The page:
Eicosanoid-mediated immunity in insects

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Abstract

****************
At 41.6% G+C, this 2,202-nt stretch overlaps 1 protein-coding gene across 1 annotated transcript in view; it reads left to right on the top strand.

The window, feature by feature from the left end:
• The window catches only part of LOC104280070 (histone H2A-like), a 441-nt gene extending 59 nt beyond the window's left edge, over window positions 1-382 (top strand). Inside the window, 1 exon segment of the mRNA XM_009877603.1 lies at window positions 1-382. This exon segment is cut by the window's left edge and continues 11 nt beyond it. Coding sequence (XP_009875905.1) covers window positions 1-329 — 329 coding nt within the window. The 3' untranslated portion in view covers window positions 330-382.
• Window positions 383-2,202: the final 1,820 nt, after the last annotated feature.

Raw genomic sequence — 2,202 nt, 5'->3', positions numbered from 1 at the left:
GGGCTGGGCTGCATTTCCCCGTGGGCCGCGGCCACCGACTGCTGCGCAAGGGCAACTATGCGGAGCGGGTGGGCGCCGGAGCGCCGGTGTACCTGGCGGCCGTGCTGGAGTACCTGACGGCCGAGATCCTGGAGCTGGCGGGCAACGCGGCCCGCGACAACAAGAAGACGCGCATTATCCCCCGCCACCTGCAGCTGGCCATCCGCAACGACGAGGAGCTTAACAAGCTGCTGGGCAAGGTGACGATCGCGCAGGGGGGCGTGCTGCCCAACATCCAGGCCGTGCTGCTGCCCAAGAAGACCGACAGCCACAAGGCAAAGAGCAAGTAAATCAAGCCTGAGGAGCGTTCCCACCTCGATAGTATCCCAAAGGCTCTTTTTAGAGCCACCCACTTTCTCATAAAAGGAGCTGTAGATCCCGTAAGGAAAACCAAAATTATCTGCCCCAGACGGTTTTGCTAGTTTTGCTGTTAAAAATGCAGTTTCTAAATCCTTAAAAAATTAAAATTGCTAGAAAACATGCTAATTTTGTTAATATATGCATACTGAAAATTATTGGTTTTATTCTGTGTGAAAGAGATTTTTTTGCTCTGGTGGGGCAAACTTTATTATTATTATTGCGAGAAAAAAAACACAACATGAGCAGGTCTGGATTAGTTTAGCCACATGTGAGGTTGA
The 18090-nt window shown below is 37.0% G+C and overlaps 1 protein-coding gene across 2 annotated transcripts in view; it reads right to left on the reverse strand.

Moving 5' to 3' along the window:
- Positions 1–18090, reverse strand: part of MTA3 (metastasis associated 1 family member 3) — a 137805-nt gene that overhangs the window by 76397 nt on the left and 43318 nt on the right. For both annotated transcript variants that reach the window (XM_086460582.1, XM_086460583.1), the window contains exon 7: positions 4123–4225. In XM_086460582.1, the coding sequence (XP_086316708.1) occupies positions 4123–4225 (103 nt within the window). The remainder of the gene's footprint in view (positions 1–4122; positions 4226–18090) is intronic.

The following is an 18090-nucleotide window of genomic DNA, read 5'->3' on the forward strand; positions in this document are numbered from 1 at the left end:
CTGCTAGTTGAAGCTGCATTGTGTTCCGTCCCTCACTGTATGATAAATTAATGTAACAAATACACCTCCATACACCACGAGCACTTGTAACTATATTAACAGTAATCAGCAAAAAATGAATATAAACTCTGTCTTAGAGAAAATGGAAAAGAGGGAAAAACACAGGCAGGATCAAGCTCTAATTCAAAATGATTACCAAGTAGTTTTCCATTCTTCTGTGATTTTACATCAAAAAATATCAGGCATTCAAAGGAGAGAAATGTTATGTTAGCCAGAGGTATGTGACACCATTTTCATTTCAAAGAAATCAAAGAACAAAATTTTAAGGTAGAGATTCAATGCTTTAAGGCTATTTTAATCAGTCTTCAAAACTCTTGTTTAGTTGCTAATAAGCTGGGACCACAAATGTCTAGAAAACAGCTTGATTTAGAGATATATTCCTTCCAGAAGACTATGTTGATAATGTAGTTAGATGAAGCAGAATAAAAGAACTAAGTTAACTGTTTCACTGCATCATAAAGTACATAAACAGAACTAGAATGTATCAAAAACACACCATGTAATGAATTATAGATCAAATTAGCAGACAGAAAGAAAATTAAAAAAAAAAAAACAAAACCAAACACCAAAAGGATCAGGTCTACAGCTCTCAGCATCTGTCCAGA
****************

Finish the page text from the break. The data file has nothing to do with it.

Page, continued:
Eicosanoid is a collective term for oxygenated metabolites of C20 polyunsaturated fatty acids. As seen in mammals, eicosanoids play crucial roles in mediating various physiological processes, including immune responses, in insects. Upon microbial pathogen infection, non-self recognition signals are propagated to nearly immune effectors such as hemocytes and fat body using various immune mediators, in which eicosanoid signals act as the ultimate downstream mediator. The chemical diversity of eicosanoids may operate to mediate various immune responses. Some entomopathogenic bacteria suppress eicosanoid biosynthesis, which inhibits host insect immunity and promotes their pathogenicity. This review introduces immune responses mediated by various eicosanoids. Then it explains the cross-talks of eicosanoids with other immune mediators including cytokines, biogenic monoamines, and nitric oxide to clarify the complexity of insect immune mediation. Finally, we highlight the biological significance of eicosanoids by demonstrating bacterial pathogenicity inhibiting a key enzyme – phospholipase A2 – in eicosanoid biosynthesis using their secondary metabolites to defend host insect immune attack.

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